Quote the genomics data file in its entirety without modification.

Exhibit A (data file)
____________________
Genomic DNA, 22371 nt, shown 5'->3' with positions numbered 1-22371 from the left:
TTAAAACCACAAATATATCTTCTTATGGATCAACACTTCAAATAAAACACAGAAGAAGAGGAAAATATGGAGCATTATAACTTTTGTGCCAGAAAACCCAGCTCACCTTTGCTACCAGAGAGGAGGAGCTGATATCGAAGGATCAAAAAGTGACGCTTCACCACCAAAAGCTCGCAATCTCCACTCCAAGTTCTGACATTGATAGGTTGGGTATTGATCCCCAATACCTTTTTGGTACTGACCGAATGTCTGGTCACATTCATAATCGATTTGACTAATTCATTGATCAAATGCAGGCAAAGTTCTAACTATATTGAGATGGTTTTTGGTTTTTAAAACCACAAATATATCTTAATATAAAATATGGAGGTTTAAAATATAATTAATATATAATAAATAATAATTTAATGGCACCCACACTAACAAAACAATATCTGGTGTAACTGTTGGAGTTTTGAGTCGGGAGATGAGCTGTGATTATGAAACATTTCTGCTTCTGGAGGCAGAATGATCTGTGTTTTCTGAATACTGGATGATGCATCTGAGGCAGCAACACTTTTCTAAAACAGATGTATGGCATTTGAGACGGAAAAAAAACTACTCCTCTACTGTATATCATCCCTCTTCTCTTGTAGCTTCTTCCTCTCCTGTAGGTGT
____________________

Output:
Genomic DNA, 22371 nt, shown 5'->3' with positions numbered 1-22371 from the left:
TTAAAACCACAAATATATCTTCTTATGGATCAACACTTCAAATAAAACACAGAAGAAGAGGAAAATATGGAGCATTATAACTTTTGTGCCAGAAAACCCAGCTCACCTTTGCTACCAGAGAGGAGGAGCTGATATCGAAGGATCAAAAAGTGACGCTTCACCACCAAAAGCTCGCAATCTCCACTCCAAGTTCTGACATTGATAGGTTGGGTATTGATCCCCAATACCTTTTTGGTACTGACCGAATGTCTGGTCACATTCATAATCGATTTGACTAATTCATTGATCAAATGCAGGCAAAGTTCTAACTATATTGAGATGGTTTTTGGTTTTTAAAACCACAAATATATCTTAATATAAAATATGGAGGTTTAAAATATAATTAATATATAATAAATAATAATTTAATGGCACCCACACTAACAAAACAATATCTGGTGTAACTGTTGGAGTTTTGAGTCGGGAGATGAGCTGTGATTATGAAACATTTCTGCTTCTGGAGGCAGAATGATCTGTGTTTTCTGAATACTGGATGATGCATCTGAGGCAGCAACACTTTTCTAAAACAGATGTATGGCATTTGAGACGGAAAAAAAACTACTCCTCTACTGTATATCATCCCTCTTCTCTTGTAGCTTCTTCCTCTCCTGTAGGTGT